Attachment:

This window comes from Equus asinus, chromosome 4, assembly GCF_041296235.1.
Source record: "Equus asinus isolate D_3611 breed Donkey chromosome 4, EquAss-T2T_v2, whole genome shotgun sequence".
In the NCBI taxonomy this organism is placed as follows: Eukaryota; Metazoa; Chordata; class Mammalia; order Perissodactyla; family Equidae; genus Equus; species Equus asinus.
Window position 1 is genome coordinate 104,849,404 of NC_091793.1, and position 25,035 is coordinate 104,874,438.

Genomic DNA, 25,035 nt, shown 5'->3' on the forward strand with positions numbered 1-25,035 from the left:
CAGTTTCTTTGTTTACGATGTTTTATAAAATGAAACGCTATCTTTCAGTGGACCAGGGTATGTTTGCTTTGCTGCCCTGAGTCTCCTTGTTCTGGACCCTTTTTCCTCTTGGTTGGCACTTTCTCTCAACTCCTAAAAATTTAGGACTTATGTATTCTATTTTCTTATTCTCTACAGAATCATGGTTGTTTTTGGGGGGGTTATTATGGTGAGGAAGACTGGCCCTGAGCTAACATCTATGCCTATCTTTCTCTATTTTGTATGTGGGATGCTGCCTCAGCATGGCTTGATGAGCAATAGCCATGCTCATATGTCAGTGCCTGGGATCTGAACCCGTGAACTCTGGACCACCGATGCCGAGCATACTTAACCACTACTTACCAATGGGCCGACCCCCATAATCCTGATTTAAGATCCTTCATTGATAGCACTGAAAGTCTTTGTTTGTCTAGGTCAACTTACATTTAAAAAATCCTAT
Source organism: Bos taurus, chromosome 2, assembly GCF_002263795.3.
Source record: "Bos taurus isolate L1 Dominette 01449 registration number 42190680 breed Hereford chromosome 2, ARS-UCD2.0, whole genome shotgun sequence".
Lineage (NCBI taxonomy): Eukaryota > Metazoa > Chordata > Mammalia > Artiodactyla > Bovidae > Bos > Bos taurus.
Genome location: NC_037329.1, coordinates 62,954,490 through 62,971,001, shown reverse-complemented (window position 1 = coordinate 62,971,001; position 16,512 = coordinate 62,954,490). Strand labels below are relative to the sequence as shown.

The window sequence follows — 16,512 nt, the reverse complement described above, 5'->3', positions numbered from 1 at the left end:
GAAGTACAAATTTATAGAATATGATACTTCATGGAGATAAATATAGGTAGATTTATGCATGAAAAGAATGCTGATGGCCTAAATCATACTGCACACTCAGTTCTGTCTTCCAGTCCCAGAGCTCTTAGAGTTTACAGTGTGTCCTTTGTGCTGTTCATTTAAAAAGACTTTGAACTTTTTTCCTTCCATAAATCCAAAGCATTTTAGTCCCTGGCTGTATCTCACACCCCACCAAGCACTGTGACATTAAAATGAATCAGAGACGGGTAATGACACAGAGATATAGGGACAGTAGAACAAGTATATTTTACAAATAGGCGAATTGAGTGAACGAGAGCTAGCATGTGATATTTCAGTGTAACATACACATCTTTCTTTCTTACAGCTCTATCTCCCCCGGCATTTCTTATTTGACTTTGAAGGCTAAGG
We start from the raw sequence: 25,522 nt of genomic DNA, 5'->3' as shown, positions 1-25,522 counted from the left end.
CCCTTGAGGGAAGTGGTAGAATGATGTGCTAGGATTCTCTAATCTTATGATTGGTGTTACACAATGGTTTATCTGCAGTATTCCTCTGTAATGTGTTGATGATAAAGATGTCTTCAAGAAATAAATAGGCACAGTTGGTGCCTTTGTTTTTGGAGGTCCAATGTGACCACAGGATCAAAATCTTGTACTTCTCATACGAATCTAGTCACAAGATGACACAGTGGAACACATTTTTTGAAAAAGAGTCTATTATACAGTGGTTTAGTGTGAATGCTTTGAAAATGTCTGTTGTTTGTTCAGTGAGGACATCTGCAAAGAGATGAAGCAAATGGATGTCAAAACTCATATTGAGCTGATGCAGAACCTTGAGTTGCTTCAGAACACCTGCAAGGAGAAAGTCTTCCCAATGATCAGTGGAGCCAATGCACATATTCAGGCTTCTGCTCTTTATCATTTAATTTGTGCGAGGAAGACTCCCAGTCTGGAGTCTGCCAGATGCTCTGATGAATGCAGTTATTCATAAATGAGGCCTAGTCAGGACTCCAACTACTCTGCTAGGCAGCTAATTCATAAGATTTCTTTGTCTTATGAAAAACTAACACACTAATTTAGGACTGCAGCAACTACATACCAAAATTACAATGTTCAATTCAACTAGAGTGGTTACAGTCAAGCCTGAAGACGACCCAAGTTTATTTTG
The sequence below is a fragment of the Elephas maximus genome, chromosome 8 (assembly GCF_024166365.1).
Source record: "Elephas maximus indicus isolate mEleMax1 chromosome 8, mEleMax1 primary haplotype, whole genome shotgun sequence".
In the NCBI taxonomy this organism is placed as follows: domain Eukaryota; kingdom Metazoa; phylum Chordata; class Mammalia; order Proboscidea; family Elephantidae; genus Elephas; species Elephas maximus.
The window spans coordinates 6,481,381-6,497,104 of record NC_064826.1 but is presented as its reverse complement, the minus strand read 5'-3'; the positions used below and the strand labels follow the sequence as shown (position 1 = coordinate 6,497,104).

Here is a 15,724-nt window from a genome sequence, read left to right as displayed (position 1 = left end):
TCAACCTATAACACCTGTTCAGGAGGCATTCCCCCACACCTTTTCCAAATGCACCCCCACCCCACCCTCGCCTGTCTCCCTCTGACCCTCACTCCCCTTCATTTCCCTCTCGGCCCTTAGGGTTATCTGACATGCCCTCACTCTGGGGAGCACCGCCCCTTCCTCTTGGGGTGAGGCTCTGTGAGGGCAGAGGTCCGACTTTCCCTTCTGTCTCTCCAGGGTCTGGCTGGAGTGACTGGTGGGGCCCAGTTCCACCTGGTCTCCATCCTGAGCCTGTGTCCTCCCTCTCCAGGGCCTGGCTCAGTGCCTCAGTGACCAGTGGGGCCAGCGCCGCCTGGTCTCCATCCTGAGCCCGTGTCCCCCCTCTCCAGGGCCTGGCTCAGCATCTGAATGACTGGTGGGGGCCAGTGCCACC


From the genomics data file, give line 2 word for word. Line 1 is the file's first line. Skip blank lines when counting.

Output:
Source record: "Equus asinus isolate D_3611 breed Donkey chromosome 4, EquAss-T2T_v2, whole genome shotgun sequence".